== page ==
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I love the renewed interest in home vegetable growing and home orchards. I'm just sad that it's because of the economy rather than the self-sufficiency of years ago. Back during World Wars I and II, they were valled "victory gardens." Maybe today we can call them "financial victory gardens."
But, please be careful. One can needlessly spend too much money building a vegetable garden, only to wind up with maybe five tomatoes on three different transplants. On average, that would be $10 a pound, when you factor in soil, fertilizer, mulch, the transplant and maybe tilling and supplements.
I also love that more and more people are going organic this year. What most people don't realize, however, is that the simplest way to "go organic" is just having the most organic matter in their soil. The biggest gardening mistake most people make is with the soil. But I can help you avoid that mistake, and make it worth your while, too. Just by following some basic rules about building organic soil, you'll have truly taken the proper first steps in "going organic."
January is historically the best time to build beds for vegetable gardens. While it's still too early to plant anything outside, building beds gives you something to do if you're chomping at the bit to get busy. Build your beds by mid-February, and let them rest a few weeks before planting season begins later in the month. Letting the soil "mellow" will prevent transplant shock for many new plants — whether you're going with seeds or transplants.
Besides guaranteeing organic growing conditions, here are my top four reasons to have your own vegetable or herb garden.
All successful gardening starts with good soil. And since we don't have naturally good soil in Houston, we have to manufacture it. Building the right beds with the right material means you'll be actually starting on an "organic" foot.
The best vegetable beds — organic or not — start with 75 percent rose soil and 25 percent compost. Others may have different ratios they swear by, but it's usually three parts rose soil to one part compost. Some will do four parts rose soil to one part compost. Others have been known to do two parts rose soil to one part compost.
Twenty years ago, most people had to make their own garden mix/rose soil, but today we are blessed with two companies that make the best rose soils and have darn good composts, too. Living Earth Technology started the rose soil craze some 15 years ago. Nature's Way Resources has perfected it. They both have bulk locations around Houston, and they both sell their products by the bag, too. Other soil and compost names to look for at garden centers include Austin-based Lady Bug Natural and Soil Menders, based in the Panhandle.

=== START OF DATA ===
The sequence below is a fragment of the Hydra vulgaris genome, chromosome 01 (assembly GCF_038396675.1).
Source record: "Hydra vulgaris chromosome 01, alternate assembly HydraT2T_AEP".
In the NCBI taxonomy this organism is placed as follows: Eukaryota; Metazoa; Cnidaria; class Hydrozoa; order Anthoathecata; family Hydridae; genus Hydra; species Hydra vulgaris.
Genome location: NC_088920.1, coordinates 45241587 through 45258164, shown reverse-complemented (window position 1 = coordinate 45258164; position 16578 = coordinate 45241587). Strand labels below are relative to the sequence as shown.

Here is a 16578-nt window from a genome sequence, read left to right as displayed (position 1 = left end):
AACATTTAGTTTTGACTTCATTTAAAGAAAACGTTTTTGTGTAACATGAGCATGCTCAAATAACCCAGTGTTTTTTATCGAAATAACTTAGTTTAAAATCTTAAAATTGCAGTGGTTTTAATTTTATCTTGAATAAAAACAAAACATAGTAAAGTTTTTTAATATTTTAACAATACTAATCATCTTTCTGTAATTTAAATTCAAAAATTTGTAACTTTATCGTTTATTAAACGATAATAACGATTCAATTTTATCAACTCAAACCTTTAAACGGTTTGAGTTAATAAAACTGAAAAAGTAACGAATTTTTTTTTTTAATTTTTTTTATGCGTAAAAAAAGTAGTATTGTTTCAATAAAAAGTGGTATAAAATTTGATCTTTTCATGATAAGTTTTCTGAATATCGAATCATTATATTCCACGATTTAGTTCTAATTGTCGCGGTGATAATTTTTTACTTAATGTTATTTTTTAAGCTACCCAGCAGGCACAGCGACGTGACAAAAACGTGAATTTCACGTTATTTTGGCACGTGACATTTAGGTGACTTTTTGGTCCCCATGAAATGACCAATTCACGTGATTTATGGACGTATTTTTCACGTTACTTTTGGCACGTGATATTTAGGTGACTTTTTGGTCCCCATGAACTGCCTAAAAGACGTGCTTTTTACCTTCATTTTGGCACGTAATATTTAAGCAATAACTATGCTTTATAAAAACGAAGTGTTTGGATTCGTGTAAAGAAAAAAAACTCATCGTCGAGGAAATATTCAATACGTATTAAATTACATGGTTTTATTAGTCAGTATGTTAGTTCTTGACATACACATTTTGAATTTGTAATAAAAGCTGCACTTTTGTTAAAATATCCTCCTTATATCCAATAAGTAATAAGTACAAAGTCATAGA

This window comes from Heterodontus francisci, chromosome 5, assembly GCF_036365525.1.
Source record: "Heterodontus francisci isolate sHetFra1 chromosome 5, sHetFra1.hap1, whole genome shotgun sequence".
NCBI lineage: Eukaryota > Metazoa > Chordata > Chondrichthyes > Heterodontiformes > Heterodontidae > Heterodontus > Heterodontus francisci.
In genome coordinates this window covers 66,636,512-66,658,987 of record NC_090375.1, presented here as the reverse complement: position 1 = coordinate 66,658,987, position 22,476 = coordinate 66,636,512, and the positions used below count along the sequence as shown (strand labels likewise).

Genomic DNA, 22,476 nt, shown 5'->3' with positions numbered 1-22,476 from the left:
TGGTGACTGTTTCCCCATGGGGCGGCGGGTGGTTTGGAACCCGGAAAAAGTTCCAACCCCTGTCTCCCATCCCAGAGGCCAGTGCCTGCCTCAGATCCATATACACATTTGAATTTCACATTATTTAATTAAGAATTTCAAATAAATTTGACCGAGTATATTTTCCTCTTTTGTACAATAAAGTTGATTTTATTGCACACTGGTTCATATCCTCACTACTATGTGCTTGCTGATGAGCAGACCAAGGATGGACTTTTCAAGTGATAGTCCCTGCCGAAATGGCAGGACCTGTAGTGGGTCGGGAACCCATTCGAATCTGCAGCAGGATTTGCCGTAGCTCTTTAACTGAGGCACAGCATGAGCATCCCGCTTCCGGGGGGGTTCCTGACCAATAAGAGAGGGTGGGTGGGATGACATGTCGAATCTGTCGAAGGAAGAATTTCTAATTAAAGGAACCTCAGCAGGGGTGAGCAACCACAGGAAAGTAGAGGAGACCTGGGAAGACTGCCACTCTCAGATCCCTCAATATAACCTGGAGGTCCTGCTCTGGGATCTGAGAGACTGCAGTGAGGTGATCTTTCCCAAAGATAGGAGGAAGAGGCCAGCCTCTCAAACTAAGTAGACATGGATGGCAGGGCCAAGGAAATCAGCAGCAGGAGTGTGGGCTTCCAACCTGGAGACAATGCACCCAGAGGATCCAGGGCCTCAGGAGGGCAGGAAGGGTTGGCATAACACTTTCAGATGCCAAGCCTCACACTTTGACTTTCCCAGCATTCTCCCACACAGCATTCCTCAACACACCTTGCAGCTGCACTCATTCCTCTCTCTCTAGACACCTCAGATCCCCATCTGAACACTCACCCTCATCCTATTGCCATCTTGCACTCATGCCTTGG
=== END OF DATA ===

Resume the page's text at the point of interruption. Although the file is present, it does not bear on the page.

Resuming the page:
You can make your own rose soil if you want. And and you can make your own compost over time, too. Rose soil is simply equal thirds of loam/soil, sand, and humus/compost. So if you have your own compost pile, mix 1/3 compost, 1/3 loam/soil (which is dirt-cheap - pun intended), and 1/3 sand, and that's a great starting point.
In any case, NEVER, EVER, EVER, EVER plant a vegetable bed in POTTING SOIL!!! Even if you're planting vegetables or herbs in containers, don't use POTTING SOIL!!!
Building beds isn't that complicated. Just make 'em at least 10-12 inches deep in soil/compost mix. Lock that soil in with landscape timbers, cinder blocks, random pieces of lumber, landscape stone, moss rock, etc. The key is to give the veggies a chance to develop a root system at least 10 inches deep. The deeper the root system, the bigger and stronger the plant will be on top. You may be asking, "Randy, can I just build a bed on top of a plot of grass?" Yes, you can! However, I would lay about 10-12 layers of newspaper on top of the grass before adding the soil and compost mix. This helps keep the grass from coming back to life. Even if you have an area of just plain dirt you may consider putting down the newspaper as a weed block. And yes, container gardening also has to start with good soil and compost, and it still has to be at least 10 inches deep.
When it comes to feeding the garden organically, there are many schools of thought. I always go for the simplest method. By the way, feeding vegetables a "synthetic" fertilizer does not offend me. If you have to be manic-organic about it, fine. Stick to 100 percent organic products. However, the neat thing about organic fertilizers is that they don't have to be applied as often as synthetic ones.
There are about for or five good organic fertilizers. Any granular one that has fairly balanced numbers is always good for me. I like the lower-numbered ones for vegetable gardens so there's never a chance of a burn or overly rapid growth. I've seen incredible results with Arbor Gate's brand, and Medina's granular is good. NRG is good. Micro Life is good. But nitrogen numbers of 8 and above I leave for the lawn.
By the way, if you like foliar feeding the veggie garden, nothing beats Medina Hasta Gro liquid. Just remember that while all true-organic proponents and experts and godfathers in the field of organics agree that Medina Hasta Gro is great, it is not 100 percent organic. Still, it's the only 1-2-1 mostly organic foliar feed out there and with the balance I truly desire.
You may have questions about "going organic" with pest and disease control, but in this week's issue I wanted to focus on soils. The healthier and more enriched the soil is with organic matter, the easier it is to handle insect or disease problems. We'll get more into those subjects in future email tips. And remember, you can call the radio show any weekend to ask your question.
Randy Lemmon's GardenLine is heard 6-10 a.m. Saturdays and Sundays, exclusively on NewsRadio 740 KTRH.
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